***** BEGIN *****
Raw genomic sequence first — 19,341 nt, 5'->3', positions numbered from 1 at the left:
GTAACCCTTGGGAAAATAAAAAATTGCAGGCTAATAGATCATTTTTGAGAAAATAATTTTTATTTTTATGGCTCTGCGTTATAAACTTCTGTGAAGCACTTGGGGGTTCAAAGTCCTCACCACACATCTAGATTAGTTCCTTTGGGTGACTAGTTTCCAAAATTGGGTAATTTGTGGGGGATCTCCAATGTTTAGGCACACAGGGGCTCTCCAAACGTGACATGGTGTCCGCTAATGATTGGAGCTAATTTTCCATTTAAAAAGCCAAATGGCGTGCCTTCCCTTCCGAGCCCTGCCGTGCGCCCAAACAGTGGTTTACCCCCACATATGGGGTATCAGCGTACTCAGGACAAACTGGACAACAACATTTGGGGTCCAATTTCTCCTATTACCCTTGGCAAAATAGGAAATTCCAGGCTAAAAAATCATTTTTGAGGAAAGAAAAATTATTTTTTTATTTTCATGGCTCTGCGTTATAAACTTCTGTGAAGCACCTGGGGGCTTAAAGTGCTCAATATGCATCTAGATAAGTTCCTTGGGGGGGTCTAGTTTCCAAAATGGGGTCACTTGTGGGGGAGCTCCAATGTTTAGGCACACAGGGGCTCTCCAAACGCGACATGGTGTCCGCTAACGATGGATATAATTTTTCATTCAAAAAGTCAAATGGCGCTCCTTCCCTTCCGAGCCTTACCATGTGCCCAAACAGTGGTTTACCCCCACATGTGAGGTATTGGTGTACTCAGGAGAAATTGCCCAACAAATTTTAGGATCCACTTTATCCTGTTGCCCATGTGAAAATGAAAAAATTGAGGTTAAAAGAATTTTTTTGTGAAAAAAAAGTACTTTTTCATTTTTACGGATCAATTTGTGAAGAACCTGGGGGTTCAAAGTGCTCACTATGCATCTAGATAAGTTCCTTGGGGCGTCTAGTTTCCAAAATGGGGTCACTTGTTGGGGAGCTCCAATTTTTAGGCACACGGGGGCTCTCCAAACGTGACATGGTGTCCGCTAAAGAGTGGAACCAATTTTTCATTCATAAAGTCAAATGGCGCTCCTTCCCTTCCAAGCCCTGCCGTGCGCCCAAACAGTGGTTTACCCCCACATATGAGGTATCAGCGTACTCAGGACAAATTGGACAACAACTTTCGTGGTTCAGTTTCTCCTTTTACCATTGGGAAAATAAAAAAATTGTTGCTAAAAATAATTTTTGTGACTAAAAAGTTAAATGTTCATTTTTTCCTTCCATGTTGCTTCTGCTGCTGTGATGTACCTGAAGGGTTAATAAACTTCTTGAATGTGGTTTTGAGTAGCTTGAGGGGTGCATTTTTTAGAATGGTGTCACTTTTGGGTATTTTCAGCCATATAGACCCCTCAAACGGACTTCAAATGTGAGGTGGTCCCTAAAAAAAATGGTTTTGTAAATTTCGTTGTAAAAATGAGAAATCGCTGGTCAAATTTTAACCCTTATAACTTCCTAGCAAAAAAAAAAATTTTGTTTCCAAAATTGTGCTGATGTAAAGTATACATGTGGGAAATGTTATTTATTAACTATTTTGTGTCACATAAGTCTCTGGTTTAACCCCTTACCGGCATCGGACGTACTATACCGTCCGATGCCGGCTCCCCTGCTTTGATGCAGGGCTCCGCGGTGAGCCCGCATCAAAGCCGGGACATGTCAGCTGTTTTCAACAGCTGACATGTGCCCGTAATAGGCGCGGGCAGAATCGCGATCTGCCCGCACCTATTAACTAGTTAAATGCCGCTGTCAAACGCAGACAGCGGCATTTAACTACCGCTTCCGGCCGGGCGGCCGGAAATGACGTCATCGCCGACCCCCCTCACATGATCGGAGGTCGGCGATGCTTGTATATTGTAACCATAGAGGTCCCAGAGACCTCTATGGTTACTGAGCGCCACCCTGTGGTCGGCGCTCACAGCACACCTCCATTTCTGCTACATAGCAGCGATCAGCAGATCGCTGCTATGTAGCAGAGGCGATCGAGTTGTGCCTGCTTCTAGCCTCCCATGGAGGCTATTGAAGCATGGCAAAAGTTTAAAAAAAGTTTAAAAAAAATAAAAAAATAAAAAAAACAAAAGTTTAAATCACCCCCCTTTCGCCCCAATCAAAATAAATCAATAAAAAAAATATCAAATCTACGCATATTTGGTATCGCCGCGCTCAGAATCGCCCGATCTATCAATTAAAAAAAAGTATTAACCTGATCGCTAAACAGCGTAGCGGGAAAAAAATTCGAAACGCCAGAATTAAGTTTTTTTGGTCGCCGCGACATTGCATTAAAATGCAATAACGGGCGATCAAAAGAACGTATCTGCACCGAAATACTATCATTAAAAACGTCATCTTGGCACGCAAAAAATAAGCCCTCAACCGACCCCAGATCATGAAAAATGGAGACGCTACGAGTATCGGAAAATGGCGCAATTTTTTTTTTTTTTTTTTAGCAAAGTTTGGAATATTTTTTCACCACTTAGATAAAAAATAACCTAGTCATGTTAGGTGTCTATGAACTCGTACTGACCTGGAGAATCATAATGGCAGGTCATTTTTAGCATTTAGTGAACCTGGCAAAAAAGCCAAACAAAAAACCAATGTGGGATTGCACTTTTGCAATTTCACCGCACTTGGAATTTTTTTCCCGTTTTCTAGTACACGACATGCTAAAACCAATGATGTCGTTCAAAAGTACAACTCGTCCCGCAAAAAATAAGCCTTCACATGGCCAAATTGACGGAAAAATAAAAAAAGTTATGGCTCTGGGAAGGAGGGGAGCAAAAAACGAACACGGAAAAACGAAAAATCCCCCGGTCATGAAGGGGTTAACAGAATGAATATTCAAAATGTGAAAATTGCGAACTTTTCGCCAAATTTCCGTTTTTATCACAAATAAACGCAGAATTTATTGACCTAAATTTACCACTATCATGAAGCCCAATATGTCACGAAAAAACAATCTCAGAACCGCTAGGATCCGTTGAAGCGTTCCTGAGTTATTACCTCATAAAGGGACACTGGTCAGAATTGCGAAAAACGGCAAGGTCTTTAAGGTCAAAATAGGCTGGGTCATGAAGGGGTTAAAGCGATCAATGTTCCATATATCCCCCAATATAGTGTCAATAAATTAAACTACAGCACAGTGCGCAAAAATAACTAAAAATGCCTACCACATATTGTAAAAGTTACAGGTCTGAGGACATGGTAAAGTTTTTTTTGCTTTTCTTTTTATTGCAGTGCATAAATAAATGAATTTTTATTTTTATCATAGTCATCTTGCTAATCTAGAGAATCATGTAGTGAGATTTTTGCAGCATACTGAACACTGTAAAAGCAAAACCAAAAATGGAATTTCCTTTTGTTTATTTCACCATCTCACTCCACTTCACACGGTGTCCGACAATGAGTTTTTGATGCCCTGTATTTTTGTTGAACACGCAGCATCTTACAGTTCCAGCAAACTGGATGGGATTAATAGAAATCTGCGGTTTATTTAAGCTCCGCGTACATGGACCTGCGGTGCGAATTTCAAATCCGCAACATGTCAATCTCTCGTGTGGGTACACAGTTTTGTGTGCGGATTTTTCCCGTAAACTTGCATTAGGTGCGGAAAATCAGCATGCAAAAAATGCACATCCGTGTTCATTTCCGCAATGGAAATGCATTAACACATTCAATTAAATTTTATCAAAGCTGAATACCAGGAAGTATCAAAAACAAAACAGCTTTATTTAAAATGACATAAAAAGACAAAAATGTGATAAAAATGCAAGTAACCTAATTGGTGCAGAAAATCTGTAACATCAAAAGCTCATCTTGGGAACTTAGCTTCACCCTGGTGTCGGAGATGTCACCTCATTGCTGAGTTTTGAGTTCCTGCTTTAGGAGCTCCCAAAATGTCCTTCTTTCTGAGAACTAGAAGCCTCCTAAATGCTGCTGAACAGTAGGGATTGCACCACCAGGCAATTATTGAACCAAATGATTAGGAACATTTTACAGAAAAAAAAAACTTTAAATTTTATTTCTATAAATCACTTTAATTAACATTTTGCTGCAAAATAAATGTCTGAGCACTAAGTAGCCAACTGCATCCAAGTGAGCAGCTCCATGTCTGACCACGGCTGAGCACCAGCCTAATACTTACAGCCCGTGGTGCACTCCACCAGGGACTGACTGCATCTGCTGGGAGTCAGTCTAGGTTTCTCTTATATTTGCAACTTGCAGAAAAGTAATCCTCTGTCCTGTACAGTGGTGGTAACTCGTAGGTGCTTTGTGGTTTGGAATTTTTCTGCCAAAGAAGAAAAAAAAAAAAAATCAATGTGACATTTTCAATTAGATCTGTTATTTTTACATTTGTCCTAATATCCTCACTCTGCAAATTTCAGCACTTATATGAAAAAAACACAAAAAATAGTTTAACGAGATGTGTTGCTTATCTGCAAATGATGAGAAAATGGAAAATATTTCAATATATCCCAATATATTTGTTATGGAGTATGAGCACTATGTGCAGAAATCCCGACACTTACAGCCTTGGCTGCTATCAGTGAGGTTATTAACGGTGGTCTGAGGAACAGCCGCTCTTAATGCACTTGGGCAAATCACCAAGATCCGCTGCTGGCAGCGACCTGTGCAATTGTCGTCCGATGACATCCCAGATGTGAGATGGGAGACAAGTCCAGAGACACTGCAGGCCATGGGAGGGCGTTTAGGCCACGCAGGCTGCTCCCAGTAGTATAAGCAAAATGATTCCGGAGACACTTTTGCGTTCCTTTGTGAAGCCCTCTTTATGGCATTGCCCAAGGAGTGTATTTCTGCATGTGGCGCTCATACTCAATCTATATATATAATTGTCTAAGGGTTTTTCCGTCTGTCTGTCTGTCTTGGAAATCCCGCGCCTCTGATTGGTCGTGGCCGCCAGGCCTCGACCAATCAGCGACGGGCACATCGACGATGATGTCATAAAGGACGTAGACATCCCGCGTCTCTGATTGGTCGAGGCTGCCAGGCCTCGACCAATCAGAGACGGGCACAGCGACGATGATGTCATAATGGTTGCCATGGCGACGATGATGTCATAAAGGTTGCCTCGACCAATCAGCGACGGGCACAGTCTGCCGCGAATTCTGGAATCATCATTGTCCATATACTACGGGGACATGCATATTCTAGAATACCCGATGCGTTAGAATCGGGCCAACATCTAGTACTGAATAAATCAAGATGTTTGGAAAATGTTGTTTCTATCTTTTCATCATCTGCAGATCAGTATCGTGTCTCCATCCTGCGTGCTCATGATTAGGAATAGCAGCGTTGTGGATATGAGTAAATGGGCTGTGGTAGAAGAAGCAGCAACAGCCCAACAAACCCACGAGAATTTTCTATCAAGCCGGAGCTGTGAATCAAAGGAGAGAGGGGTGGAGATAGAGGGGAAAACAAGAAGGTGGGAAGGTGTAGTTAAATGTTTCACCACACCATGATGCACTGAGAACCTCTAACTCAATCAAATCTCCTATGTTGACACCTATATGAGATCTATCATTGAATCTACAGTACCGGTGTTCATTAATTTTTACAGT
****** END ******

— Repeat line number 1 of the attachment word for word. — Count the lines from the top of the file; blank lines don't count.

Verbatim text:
Raw genomic sequence first — 19,341 nt, 5'->3', positions numbered from 1 at the left: